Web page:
Byron Balasco: To be honest, I had a lot of reservations at first. I didn’t know Nick, but I knew the name, and definitely had concerns on whether he’d take to what we were doing here. Nick came in and auditioned, and I thought, “Damn, he’s really good.” Then he came back a couple more times and read with Frank (Grillo). We had read a ton of people with Frank, and it was just clear that Nick was the guy. There was no other choice. It had to be him. He came in and won the part and really dedicated himself to it. I was blown away by him and I think everybody will really see him in a different light this season. Tell us a bit about the MMA aspect of the show and getting top tier trainer Greg Jackson and UFC vet Joe “Daddy” Stevenson involved.

Byron Balasco: The big thing going into this was that I didn’t want to do it if we couldn’t make it feel as real as possible. I was lucky enough to get hooked up with Greg Jackson. He’s incredibly open and intellectually curious about our process and wanted to help us make our show authentic and true to the world, not just technically as far as the fighting, but procedurally as far as the lights and what people go through.

I spent time with Greg down in Albuquerque at his gym and got to know him and he became our consultant. I spoke to him a couple times a week and once I finished scripts, he would go through them and give me notes on what is (expletive) or what was right or cool; all that stuff.

Since Greg is in Albuquerque, we needed someone to be on set and in our gym in L.A. too, to make sure we’re doing everything right and help choreograph fights, so Greg hooked us up with Joe. He was a really amazing asset to the show. He’s a great guy; he’s enthusiastic and is a great coach. He took all our actors and went through camp with him for a couple of weeks, and he was on set every day, talking to the actors and keeping us on point. He was a big contributor. There’s more to the show than just fighting. So give us an idea about what to expect from the drama side of the series.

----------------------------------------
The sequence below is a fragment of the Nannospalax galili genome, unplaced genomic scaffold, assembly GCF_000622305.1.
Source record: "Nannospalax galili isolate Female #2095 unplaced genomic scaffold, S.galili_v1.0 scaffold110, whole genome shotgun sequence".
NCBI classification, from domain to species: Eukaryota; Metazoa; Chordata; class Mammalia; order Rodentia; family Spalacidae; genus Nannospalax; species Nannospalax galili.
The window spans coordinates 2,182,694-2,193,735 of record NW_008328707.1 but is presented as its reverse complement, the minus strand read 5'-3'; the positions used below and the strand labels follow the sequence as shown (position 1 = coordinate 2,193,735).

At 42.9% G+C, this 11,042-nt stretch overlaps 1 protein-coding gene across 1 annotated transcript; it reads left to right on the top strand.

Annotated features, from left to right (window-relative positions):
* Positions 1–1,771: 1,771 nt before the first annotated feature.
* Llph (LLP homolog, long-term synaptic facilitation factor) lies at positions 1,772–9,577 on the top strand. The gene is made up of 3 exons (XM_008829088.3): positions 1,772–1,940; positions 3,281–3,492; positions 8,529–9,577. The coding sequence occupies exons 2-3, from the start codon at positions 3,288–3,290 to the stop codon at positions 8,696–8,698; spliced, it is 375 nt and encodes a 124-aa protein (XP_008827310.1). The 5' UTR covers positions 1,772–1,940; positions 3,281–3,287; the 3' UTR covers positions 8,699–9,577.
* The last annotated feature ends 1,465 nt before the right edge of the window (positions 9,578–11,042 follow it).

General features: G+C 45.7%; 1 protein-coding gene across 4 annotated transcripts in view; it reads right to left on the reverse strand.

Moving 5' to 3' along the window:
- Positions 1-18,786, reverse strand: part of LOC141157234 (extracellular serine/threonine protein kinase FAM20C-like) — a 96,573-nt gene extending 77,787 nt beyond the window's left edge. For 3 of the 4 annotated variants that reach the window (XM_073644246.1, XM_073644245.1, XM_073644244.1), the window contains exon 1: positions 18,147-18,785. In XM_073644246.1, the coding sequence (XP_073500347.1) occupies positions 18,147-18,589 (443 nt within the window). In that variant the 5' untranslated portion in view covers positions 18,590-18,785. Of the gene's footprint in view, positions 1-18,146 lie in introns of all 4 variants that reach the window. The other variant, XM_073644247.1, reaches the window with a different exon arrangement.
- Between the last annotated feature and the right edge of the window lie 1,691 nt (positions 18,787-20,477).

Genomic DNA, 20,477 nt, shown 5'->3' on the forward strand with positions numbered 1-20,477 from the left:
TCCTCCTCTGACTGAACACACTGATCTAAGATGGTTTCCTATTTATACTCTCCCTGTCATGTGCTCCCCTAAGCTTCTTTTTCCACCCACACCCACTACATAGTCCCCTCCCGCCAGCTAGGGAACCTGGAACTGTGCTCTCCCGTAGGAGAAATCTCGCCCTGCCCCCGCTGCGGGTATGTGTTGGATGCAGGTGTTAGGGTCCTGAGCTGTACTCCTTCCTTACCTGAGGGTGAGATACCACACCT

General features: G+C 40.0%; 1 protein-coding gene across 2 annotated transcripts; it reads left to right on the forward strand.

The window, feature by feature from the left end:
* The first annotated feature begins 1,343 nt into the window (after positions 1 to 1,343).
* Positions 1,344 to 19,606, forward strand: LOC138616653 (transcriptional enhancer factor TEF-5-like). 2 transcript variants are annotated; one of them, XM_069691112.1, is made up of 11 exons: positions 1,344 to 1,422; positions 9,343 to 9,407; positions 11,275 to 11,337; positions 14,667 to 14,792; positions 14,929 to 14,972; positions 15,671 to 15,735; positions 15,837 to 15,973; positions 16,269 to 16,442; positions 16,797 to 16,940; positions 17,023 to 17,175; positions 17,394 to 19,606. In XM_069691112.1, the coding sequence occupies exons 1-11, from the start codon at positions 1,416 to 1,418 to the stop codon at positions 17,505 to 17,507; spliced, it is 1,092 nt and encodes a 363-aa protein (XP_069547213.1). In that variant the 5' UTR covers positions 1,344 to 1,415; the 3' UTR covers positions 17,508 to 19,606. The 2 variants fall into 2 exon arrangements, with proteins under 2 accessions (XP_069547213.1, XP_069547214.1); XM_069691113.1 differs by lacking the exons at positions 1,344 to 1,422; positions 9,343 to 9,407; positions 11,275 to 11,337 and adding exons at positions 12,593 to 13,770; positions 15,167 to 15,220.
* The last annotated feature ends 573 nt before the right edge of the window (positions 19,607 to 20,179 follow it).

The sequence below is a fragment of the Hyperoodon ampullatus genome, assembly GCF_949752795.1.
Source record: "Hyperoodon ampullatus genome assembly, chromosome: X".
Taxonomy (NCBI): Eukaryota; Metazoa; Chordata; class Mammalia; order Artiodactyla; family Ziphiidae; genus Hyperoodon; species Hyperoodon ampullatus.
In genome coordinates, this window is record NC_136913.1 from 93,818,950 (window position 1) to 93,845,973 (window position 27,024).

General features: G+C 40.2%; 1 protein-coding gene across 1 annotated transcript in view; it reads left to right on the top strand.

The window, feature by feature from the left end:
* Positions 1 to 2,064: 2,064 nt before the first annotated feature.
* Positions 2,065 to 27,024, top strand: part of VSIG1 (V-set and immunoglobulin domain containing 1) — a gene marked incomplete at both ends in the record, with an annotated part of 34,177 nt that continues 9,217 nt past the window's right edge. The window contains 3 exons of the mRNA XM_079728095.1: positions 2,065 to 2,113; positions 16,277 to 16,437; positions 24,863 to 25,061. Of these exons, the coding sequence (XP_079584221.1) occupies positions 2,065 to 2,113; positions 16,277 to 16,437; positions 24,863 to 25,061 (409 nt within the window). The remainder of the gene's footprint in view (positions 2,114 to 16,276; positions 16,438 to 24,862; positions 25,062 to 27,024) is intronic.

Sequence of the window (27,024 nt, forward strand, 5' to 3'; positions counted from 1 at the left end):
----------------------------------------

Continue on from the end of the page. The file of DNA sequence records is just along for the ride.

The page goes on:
Byron Balasco: The way I described it is that it’s a visceral family drama set against the backdrop of MMA. Fighting is obviously a great metaphor for life, so all that drama plays out with our characters, but we don’t do a fight a week. We have enough fighting that I think it will satisfy people, but if people want to watch a fight a week, I think they’ll just watch real fighting, so we’re trying to tell the stories that go around the fights.

What the fight means leading up personally to these people and what it means afterwards whether they win or lose. And just the sorts of fine line these all these guys walk on that doesn’t have much of a safety net at all, and the sacrifice that not only they make for something that has very little financial reward, but everyone around them like brothers and sisters, fathers and mothers, and wives or boyfriends and girlfriends.

You don’t have to be a fan of MMA to love the show, and hopefully fans of MMA will respect it and see it as a worthy representation of what they love about the sport and what the people involved have dedicated their lives to. It’s not as much plot-focused as it is character-focused, and the actors have really created some pretty absorbing characters that will pull people in. Thanks for taking time out for us, Byron. Is there anything you’d like to say to our readers in closing?

Byron Balasco: I hope the fans enjoy the show and I hope we did you proud. I’m looking forward to seeing what everybody thinks. We’re really proud of it and I think we really did some justice to the world.